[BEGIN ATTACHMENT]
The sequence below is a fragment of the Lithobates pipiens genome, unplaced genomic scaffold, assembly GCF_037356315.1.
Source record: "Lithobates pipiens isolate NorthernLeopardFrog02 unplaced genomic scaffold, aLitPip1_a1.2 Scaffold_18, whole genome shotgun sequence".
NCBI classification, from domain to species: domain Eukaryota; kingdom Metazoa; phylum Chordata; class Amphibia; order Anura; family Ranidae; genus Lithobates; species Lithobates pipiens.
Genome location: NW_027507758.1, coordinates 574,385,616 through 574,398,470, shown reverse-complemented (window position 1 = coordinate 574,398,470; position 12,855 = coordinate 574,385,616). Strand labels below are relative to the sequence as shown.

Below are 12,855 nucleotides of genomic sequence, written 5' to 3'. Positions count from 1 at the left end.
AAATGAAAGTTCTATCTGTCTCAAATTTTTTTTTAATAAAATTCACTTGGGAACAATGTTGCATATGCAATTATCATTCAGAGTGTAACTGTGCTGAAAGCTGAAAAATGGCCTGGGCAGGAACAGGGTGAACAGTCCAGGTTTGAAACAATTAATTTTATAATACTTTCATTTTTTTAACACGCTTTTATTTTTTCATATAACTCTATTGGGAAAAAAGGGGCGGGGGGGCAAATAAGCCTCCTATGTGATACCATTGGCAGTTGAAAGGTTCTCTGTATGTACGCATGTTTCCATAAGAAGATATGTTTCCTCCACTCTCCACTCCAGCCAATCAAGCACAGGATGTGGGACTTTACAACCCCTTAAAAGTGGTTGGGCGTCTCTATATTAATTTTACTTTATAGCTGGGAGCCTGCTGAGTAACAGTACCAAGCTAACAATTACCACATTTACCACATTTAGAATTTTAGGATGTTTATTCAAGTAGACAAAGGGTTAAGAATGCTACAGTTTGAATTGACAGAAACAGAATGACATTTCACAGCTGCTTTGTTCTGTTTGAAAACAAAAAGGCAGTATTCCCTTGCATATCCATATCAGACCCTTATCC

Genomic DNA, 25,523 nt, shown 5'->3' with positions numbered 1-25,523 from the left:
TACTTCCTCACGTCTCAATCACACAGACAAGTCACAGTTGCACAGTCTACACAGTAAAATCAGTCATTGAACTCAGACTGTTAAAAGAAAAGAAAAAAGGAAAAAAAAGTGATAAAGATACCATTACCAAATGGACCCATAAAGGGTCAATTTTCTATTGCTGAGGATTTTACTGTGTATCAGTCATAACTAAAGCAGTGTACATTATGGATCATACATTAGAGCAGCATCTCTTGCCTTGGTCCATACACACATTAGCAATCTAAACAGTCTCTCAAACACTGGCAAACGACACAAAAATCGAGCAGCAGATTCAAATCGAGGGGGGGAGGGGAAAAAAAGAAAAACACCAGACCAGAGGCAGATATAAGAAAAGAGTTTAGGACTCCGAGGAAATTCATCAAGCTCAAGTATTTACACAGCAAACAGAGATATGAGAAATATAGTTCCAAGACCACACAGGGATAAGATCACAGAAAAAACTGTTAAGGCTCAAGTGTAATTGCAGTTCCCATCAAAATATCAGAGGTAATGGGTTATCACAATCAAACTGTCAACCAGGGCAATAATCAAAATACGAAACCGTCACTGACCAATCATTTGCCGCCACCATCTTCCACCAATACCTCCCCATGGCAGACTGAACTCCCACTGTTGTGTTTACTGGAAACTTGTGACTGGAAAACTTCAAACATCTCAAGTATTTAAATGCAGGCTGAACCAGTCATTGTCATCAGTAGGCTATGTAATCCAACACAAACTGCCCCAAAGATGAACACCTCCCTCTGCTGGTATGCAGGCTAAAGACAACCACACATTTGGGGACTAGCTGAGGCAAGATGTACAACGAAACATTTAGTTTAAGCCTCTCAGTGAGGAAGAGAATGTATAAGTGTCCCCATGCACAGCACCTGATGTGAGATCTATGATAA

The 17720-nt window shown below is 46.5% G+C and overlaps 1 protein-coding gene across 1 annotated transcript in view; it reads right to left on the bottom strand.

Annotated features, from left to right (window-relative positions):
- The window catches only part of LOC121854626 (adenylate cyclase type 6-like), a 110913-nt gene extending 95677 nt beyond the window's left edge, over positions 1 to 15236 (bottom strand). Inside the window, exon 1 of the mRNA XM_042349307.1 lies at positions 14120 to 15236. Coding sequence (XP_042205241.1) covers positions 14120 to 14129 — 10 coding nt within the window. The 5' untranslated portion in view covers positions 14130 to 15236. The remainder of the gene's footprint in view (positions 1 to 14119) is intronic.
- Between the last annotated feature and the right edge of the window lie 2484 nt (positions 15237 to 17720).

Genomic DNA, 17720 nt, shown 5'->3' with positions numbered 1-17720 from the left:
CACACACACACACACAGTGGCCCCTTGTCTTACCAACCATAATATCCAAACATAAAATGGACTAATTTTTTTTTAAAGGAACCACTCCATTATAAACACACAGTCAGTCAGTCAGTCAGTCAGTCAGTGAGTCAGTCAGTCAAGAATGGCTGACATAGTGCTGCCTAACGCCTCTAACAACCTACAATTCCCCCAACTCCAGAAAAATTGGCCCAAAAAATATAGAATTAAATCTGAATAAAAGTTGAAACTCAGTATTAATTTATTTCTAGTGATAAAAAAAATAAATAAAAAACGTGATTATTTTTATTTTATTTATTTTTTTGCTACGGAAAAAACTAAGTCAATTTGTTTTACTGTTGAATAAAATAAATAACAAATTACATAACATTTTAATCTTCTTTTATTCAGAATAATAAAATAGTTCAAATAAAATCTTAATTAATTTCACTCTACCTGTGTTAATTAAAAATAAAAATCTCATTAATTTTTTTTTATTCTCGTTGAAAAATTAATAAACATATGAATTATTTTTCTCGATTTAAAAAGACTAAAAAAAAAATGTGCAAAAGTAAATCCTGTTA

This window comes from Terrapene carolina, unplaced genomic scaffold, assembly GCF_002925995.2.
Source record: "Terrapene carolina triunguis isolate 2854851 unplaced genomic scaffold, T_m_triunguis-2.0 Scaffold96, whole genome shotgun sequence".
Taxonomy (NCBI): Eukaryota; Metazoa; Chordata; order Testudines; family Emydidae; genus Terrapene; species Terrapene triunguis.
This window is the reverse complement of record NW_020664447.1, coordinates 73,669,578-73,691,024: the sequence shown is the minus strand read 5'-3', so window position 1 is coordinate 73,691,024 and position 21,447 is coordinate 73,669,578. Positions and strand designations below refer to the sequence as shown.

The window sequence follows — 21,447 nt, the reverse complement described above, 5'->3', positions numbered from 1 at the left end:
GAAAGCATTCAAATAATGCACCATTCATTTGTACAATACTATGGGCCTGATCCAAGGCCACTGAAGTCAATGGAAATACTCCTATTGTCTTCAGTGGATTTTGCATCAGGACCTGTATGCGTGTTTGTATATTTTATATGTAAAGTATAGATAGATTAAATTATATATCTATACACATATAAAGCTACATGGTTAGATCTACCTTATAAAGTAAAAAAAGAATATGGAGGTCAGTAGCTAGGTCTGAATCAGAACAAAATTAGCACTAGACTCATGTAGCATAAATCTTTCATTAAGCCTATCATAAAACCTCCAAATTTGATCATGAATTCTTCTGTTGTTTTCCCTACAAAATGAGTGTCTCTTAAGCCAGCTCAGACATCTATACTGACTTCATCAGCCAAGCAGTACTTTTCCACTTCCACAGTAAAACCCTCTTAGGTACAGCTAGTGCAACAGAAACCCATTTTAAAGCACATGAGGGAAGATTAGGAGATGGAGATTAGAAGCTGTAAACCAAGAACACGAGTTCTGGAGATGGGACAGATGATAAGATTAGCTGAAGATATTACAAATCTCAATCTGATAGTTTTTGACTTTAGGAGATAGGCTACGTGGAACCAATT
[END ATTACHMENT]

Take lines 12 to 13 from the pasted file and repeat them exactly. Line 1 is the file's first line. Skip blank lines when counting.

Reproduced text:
- Between the last annotated feature and the right edge of the window lie 2484 nt (positions 15237 to 17720).

Genomic DNA, 17720 nt, shown 5'->3' with positions numbered 1-17720 from the left: